Sympathy for the Devil: Art and Rock 'n' Roll Since 1967

You won't find a lot of flyers or album art in this massive, lavishly illustrated volume. Rather, these critical essays are matched with full color reproductions of artworks to show how avante-garde artists and rock bands have mutually inspired one another through the past forty years. It begins -- as it must -- with Andy Warhol's two-year collaboration with the Velvet Underground and surveys the phenomenon on both sides of the Atlantic. The fascinating juxtapositions that follow include Richard Hell's poignant analysis of the graffiti at CBGB and Dominic Molon's look at the effects of Peter Blake and Richard Hamilton on the thoroughly "mainstream" -- yet still highly art-conscious -- Beatles. Simon Reynolds matches Yoko Ono's "conscious regression" with Brian Eno's early devotion to the primacy of the artist over the medium. Both Ono and Eno injected vital experimentalism into a rock scene dominated by the cult of virtuosity and musicianship -- and arguably prepared the ground for the DIY punk culture of the '70s and '80s. Most of the art accompanying these thought-provoking pieces stands well on its own, though some of the plates of video installations are hard to fully appreciate on the printed page. On the whole, however, this is a gorgeous work that makes manifest the creative vitality that visual artists and musicians share. -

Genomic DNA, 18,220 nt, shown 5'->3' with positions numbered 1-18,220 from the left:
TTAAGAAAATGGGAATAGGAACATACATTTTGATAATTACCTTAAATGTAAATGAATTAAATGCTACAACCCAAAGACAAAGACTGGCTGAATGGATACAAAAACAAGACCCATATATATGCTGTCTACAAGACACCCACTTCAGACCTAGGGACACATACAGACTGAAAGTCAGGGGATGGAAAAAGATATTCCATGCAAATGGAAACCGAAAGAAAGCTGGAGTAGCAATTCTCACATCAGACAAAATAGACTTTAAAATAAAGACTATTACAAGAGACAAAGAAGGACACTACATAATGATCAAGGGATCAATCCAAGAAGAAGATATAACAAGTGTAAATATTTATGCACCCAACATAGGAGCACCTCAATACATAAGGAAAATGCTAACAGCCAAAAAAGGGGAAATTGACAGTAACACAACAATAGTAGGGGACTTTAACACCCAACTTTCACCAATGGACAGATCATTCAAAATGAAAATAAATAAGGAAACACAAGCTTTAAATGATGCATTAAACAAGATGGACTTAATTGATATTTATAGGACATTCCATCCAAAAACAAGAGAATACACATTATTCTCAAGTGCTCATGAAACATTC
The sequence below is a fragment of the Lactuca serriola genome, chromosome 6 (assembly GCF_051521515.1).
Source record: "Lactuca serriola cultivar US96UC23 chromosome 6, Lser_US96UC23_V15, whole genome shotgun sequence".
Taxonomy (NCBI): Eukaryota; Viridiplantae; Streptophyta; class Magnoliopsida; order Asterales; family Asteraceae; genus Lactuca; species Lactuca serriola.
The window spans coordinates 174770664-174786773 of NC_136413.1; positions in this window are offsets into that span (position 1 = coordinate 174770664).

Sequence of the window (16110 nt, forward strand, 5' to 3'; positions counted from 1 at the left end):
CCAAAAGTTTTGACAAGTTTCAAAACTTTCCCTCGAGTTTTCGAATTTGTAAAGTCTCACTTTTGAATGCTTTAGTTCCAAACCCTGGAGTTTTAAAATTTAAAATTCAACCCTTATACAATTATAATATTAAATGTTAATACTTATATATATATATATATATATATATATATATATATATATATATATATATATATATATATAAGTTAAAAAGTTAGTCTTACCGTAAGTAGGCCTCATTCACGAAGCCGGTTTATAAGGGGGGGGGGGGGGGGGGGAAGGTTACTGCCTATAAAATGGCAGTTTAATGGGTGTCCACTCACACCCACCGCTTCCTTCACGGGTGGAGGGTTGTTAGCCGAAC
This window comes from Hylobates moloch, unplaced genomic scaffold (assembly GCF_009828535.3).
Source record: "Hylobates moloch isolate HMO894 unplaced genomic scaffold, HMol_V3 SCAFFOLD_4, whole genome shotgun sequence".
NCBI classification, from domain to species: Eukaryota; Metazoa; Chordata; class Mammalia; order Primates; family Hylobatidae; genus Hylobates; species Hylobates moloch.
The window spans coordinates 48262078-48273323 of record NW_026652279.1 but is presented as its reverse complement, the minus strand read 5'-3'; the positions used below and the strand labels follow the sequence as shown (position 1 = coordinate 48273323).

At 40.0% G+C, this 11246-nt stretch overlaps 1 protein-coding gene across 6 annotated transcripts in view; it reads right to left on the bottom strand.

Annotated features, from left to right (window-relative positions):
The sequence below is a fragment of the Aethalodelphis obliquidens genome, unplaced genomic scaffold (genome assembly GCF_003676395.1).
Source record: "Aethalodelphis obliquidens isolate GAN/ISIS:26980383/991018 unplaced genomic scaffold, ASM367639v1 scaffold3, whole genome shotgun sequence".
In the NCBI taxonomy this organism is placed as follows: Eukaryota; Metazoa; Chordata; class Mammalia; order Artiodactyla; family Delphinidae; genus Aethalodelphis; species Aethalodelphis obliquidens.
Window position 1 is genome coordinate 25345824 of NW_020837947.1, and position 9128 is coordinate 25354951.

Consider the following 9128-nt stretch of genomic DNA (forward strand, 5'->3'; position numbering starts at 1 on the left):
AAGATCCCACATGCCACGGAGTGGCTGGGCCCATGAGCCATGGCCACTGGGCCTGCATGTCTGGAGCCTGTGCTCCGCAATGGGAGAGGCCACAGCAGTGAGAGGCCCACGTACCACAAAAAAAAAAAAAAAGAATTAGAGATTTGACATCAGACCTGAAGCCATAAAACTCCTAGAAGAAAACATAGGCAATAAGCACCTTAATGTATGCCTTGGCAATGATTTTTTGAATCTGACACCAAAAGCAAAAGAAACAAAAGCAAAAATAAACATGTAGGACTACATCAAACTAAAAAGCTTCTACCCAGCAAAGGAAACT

April 16: ""Blue pottery vases and bowls for flowers are most attractive, and certain blue books...will repeat and emphasize color."

Donna Tartt's The Goldfinch is the winner of the 2014 Pulitzer Prize for Fiction. James Parker calls this Dickensian coming-of-age novel "an enveloping…

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Poems That Make Grown Men Cry

And women too.  Luminaries from Colin Firth to Nick Cave and Jonathan Franzen chose the poems that bring them to tears, and the result is a stunning collection of poignant verse from writers like Auden, Whitman, Bishop, Larkin, Neruda and many others.  Warning: choking-up hazard.

The King of Pain

Trapped beneath his entertainment system, reality TV mastermind Rick Salter reflects on his life and tries to piece together the events of the previous evening. Seth Kaufman’s romp is an outrageous meditation on pain and entertainment in a deranged world in which the two are often interchangeable.

The Good Inn

Frank Black, frontman for the Pixies, has written a transgressive historical fiction with shades of Thomas Pynchon (focused as it is on the history of explosives and cinematic pornography), all set in a hallucinatory Edwardian Europe.